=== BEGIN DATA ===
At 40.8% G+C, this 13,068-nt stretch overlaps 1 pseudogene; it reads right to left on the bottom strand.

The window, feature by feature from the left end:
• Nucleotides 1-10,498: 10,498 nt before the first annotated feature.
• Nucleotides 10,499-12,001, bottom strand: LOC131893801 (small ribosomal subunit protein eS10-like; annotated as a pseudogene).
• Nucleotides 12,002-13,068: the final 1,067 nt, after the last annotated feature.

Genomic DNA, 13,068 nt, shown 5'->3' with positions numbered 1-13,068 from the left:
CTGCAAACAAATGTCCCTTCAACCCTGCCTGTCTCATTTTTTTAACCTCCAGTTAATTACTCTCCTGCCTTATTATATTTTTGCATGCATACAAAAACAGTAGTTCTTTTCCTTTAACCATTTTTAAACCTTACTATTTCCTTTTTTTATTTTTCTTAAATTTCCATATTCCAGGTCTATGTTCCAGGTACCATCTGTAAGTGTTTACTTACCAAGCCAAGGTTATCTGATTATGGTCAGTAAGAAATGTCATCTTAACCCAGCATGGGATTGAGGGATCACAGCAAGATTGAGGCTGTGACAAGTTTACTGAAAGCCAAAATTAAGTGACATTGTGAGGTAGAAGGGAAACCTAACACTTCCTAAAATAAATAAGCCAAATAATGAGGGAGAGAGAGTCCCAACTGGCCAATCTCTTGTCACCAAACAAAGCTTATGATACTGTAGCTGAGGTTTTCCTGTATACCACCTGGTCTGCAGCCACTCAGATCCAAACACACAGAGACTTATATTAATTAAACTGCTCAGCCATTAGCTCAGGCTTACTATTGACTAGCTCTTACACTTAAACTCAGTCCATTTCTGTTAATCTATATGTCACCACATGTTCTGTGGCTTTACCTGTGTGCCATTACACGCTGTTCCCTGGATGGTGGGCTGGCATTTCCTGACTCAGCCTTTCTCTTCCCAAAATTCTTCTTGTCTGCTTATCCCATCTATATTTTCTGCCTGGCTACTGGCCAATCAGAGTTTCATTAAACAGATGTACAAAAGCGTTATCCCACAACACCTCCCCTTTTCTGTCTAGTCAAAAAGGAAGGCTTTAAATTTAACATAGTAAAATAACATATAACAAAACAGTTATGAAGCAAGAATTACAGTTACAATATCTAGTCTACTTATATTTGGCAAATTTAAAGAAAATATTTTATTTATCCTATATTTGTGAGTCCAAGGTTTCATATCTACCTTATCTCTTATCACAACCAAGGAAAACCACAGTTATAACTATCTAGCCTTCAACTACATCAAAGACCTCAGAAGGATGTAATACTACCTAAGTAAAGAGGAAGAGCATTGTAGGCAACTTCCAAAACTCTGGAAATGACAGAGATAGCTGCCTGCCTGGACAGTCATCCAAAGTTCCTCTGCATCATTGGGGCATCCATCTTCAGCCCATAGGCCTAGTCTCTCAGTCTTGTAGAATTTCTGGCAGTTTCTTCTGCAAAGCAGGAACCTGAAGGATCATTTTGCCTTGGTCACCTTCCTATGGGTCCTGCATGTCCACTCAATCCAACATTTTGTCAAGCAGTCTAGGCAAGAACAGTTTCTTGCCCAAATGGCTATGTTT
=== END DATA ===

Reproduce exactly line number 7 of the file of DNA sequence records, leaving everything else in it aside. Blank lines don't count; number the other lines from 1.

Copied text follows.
CTGCAAACAAATGTCCCTTCAACCCTGCCTGTCTCATTTTTTTAACCTCCAGTTAATTACTCTCCTGCCTTATTATATTTTTGCATGCATACAAAAACAGTAGTTCTTTTCCTTTAACCATTTTTAAACCTTACTATTTCCTTTTTTTATTTTTCTTAAATTTCCATATTCCAGGTCTATGTTCCAGGTACCATCTGTAAGTGTTTACTTACCAAGCCAAGGTTATCTGATTATGGTCAGTAAGAAATGTCATCTTAACCCAGCATGGGATTGAGGGATCACAGCAAGATTGAGGCTGTGACAAGTTTACTGAAAGCCAAAATTAAGTGACATTGTGAGGTAGAAGGGAAACCTAACACTTCCTAAAATAAATAAGCCAAATAATGAGGGAGAGAGAGTCCCAACTGGCCAATCTCTTGTCACCAAACAAAGCTTATGATACTGTAGCTGAGGTTTTCCTGTATACCACCTGGTCTGCAGCCACTCAGATCCAAACACACAGAGACTTATATTAATTAAACTGCTCAGCCATTAGCTCAGGCTTACTATTGACTAGCTCTTACACTTAAACTCAGTCCATTTCTGTTAATCTATATGTCACCACATGTTCTGTGGCTTTACCTGTGTGCCATTACACGCTGTTCCCTGGATGGTGGGCTGGCATTTCCTGACTCAGCCTTTCTCTTCCCAAAATTCTTCTTGTCTGCTTATCCCATCTATATTTTCTGCCTGGCTACTGGCCAATCAGAGTTTCATTAAACAGATGTACAAAAGCGTTATCCCACAACACCTCCCCTTTTCTGTCTAGTCAAAAAGGAAGGCTTTAAATTTAACATAGTAAAATAACATATAACAAAACAGTTATGAAGCAAGAATTACAGTTACAATATCTAGTCTACTTATATTTGGCAAATTTAAAGAAAATATTTTATTTATCCTATATTTGTGAGTCCAAGGTTTCATATCTACCTTATCTCTTATCACAACCAAGGAAAACCACAGTTATAACTATCTAGCCTTCAACTACATCAAAGACCTCAGAAGGATGTAATACTACCTAAGTAAAGAGGAAGAGCATTGTAGGCAACTTCCAAAACTCTGGAAATGACAGAGATAGCTGCCTGCCTGGACAGTCATCCAAAGTTCCTCTGCATCATTGGGGCATCCATCTTCAGCCCATAGGCCTAGTCTCTCAGTCTTGTAGAATTTCTGGCAGTTTCTTCTGCAAAGCAGGAACCTGAAGGATCATTTTGCCTTGGTCACCTTCCTATGGGTCCTGCATGTCCACTCAATCCAACATTTTGTCAAGCAGTCTAGGCAAGAACAGTTTCTTGCCCAAATGGCTATGTTT